7 Nico Hulkenberg Renault 1m35.662s 1.661s 15
8 Daniel Ricciardo Red Bull/Renault 1m35.830s 1.829s 24
9 Carlos Sainz Toro Rosso/Renault 1m36.164s 2.163s 20
10 Kevin Magnussen Haas/Ferrari 1m36.556s 2.555s 19
11 Lance Stroll Williams/Mercedes 1m36.649s 2.648s 19
12 Esteban Ocon Force India/Mercedes 1m36.676s 2.675s 22
13 Daniil Kvyat Toro Rosso/Renault 1m36.846s 2.845s 18
14 Fernando Alonso McLaren/Honda 1m36.869s 2.868s 12
15 Sergio Perez Force India/Mercedes 1m36.962s 2.961s 21
16 Romain Grosjean Haas/Ferrari 1m37.164s 3.163s 20
17 Stoffel Vandoorne McLaren/Honda 1m37.182s 3.181s 15
18 Marcus Ericsson Sauber/Ferrari 1m37.503s 3.502s 21
19 Pascal Wehrlein Sauber/Ferrari 1m37.657s 3.656s 17
20 Jolyon Palmer Renault 4

Da Autosport.com


Russian GP: Vettel leads first all-Ferrari front row since 2008

Sebastian Vettel claimed Ferrari’s first pole position of 2017, as both he and team-mate Kimi Raikkonen defeated the Mercedes drivers in a tight Russian Grand Prix qualifying battle.

Ferrari had led the way throughout free practice, but trailed Mercedes through Q1 and Q2, when both Vettel and Raikkonen made an extra run compared to Lewis Hamilton and Valtteri Bottas in the latter segment.

But Ferrari turned things around in Q3, when Raikkonen sat on provisional pole after the initial runs, just ahead of Bottas and Vettel, with Hamilton trailing in fourth after twice snatching the inside front brake on his hot lap.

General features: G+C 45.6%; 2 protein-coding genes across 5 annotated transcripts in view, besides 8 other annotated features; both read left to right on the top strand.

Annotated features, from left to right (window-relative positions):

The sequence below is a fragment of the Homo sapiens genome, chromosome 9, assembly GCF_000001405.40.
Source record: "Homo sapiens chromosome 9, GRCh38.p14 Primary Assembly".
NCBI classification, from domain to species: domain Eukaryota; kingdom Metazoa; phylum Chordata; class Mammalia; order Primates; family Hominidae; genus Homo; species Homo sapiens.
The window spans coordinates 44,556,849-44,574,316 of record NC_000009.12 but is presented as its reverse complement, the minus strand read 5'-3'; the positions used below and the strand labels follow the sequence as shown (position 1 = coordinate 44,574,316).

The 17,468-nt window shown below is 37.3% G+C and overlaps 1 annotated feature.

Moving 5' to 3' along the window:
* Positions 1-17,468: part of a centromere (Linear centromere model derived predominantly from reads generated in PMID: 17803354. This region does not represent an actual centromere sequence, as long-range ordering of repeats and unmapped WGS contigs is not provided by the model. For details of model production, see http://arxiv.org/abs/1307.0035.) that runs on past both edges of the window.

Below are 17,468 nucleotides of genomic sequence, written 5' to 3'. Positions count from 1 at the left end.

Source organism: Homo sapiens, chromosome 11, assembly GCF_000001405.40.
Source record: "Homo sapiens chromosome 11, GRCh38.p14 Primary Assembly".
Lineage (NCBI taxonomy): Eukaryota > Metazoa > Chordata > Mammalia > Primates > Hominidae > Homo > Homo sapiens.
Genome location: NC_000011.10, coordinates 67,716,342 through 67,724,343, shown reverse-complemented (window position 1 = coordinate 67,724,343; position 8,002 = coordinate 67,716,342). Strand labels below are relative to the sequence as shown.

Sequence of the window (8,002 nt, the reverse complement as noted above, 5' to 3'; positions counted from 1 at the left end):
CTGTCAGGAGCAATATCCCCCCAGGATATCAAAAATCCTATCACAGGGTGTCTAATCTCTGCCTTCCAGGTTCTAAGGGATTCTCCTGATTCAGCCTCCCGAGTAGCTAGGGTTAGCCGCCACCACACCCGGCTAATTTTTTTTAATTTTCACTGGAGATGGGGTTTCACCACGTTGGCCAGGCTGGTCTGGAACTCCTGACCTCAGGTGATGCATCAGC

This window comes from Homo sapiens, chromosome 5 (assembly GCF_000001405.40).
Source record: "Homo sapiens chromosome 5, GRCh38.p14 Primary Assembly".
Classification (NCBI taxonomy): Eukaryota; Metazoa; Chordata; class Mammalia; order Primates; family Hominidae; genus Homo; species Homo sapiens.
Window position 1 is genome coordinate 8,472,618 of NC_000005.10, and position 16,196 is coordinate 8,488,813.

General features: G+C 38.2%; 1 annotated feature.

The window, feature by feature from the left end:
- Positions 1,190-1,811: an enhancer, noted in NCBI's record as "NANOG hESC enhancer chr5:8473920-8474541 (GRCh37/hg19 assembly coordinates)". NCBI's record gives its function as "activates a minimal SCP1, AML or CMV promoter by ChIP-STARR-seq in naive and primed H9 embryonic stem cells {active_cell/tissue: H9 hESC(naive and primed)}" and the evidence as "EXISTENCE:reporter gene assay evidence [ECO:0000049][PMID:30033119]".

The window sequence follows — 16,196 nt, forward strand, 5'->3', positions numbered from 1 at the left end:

Raikkonen looked set to claim his first pole since the French GP of 2008, which was also the last race Ferrari locked out the front row, but went wide at the final corner on his last lap so failed to improve.

That allowed Vettel to snatch pole by just 0.059 seconds with a last-gasp effort of 1m33.194s.

Bottas also failed to find time on his final run, but his earlier lap was still good enough for third on the grid, just 0.036s adrift of Raikkonen – albeit slower than he went in Q2.

Hamilton’s first run in Q3 was compromised by a track position squabble with Nico Hulkenberg’s Renault. Hamilton improved on his final run, but dropped a lot of time in the final sector and ended up almost half a second slower than the sister Mercedes of Bottas.

Daniel Ricciardo was fifth in the best of the Red Bulls, over a second slower than Hamilton, while Felipe Massa squeaked his Williams into sixth, just 0.051s ahead of the second Red Bull of Max Verstappen.